Under the new law, a power of attorney is presumed to be effective when it is signed and acknowledged unless it states that it will become effective on a future date or upon the occurrence of a contingency such as incapacity or disability.  A principal may direct that his/her doctor or another individual make the determination regarding whether the incapacity or contingency has occurred.
8.)  Who can I appoint as my agent?
Most individuals will appoint their family members or close friends to act as their agents (e.g. spouse, children, parents, siblings, etc.).  Others will appoint trusted professional advisers (e.g. financial planners, bankers, accountants, lawyers, etc.).  The new law also allows for two or more persons to be co-agents, acting either jointly or singly, and for successor agents, and it more clearly defines the rights and obligations of a successor agent.  For example, you could appoint two of your children to act together and they would both be able to act independently of one another.
9.)  What types of things can my agent do and what are the duties of the agent?
Under a durable general power of attorney, unless the powers of the agent are limited, your agent can do most anything that you would be able to do for yourself.  For example, they have power over and can deal with your financial accounts, stocks and bonds, real estate, tangible property, life insurance, operating businesses owned by you, claims and litigation, personal and family matters, estates and trusts, government and other retirement benefits, taxes and gifts. 
A very important feature of the new law is §5-914, which defines the duties of an agent acting under power of power attorney to include some standards of care.  For example, your agent has the duty to act in good faith, be loyal to the interests of the principal, avoid conflicts of interest, act with care, competence and diligence, keep accurate records of all receipts and disbursements, cooperate with holders of health care authority, and endeavor to preserve the principal’s estate plan.  The new law defines precisely the extent of the agent’s liability for a breach of the agent’s duty.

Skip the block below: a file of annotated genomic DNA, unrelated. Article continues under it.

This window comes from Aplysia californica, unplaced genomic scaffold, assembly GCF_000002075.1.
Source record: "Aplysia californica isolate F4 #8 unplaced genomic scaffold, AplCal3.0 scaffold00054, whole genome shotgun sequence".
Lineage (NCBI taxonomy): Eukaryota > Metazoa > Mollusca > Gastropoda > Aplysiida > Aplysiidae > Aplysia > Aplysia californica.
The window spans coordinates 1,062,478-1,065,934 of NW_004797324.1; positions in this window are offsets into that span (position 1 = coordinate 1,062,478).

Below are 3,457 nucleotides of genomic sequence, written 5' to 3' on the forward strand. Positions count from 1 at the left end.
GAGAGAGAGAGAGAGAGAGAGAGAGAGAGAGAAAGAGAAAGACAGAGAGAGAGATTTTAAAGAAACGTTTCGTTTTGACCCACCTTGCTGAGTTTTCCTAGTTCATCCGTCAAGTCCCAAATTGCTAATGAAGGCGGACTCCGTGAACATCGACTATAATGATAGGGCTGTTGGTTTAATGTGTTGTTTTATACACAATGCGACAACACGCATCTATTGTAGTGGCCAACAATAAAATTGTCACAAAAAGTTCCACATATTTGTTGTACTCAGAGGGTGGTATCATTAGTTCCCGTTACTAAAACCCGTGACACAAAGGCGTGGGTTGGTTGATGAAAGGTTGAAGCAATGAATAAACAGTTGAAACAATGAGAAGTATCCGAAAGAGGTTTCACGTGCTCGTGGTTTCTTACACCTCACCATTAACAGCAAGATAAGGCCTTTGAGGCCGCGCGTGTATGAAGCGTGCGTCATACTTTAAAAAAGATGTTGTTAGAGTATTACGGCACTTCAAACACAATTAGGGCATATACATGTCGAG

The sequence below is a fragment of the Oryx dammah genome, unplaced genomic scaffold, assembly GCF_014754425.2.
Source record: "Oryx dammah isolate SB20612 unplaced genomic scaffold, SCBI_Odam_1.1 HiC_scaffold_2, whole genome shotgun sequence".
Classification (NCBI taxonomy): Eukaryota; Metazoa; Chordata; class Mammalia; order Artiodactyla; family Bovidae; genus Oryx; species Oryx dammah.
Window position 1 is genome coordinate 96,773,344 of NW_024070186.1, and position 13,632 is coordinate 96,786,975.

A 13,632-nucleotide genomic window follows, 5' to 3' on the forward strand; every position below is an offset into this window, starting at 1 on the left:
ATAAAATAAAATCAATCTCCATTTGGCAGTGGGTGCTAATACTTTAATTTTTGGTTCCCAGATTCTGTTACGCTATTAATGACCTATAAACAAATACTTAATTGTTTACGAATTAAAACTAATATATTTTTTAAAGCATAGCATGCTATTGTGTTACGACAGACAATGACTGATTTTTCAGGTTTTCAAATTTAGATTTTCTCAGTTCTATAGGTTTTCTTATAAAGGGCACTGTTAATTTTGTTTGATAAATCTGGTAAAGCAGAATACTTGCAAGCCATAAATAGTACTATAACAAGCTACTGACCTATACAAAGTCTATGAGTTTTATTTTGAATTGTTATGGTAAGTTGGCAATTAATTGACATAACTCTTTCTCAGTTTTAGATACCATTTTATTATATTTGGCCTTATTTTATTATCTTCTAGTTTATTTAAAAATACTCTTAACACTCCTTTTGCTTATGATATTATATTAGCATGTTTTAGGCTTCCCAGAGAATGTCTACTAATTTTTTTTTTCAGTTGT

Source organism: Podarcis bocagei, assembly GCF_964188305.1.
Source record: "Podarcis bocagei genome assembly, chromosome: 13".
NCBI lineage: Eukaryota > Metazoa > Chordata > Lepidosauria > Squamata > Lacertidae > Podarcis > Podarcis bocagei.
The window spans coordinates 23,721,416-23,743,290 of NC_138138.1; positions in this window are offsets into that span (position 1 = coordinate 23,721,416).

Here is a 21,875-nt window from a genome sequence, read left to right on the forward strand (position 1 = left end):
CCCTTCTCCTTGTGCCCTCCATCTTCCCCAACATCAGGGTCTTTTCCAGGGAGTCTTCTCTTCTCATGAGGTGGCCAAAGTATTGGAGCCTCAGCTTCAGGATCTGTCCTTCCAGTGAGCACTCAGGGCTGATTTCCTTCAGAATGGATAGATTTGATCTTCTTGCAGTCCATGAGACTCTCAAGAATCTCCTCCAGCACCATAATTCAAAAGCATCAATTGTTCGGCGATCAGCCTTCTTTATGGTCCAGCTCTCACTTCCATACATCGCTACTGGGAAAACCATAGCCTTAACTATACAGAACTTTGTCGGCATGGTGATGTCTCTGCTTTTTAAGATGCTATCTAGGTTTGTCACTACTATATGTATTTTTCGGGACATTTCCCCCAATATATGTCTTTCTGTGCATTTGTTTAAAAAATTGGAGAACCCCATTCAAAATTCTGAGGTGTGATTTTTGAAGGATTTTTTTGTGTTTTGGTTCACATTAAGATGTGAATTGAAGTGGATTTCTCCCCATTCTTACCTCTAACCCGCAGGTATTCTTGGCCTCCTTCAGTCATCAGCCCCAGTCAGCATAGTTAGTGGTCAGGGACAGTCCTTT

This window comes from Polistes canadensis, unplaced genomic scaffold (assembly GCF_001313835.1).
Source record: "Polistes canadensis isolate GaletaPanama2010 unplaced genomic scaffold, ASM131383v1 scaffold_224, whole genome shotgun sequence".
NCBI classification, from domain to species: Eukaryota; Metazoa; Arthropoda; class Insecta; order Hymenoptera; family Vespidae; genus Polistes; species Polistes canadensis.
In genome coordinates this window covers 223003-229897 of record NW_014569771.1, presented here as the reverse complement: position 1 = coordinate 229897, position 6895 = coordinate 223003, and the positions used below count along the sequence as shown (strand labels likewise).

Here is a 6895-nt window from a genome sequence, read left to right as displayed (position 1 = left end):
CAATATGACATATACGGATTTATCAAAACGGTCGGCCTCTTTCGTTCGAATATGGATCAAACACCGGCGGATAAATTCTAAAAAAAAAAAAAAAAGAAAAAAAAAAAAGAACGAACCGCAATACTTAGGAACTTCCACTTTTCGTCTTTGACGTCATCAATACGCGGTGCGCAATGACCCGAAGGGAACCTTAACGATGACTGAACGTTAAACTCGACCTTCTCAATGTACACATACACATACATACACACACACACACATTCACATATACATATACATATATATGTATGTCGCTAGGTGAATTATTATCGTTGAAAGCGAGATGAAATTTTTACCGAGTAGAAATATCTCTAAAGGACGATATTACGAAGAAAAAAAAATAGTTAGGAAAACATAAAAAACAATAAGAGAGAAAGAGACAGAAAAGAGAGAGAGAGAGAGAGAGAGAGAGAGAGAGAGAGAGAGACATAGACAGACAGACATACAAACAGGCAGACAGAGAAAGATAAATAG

If explicitly stated, a power of attorney may authorize the agent to create, amend or revoke an inter vivos trust (i.e., a trust created during one’s lifetime), make a gift, create or change rights of survivorship, change beneficiary designations, waive the principal’s rights under an annuity plan, disclaim property or exercise fiduciary powers on behalf of the principal.  The new law allows the drafter to pick and choose the powers granted and may include all powers or only limited powers.
10.)  What are some of the reasons that I may need or want a Power of Attorney?
Any number of situations can come up where a Power of Attorney would be highly useful. Here are a few (but not all) examples of when the Power of Attorney is useful:
  • You may become disabled or incapacitated at any moment with no warning.  A power of attorney would enable your agents to preserve your assets and manage your financial affairs until you can get back on your feet.  
  • Your spouse may lose their capacity and enter a long-term care facility.  Dementia and Alzheimer's disease can come on rapidly.  If your spouse enters a long-term care facility, you may be facing significant expenses to pay for their care.  There are ways to preserve assets and protect your own financial well-being.  A durable general power of attorney authorizing gifts between you and your spouse makes these options much easier.
  • You may be out of the state or out of the country and need business transacted.  Your agent is empowered and authorized to act for your benefit at all times.
The most important thing to keep in mind is that it is very easy to wait.  However, anything can happen and you should plan ahead to provide your loved ones a way of caring for you and your assets when the unimaginable does happen.  Don't wait until it is too late.

If you need assistance preparing and executing your Power of Attorney, please do not hesitate to contact me. Our phone number is 207-743-6351 and my email address is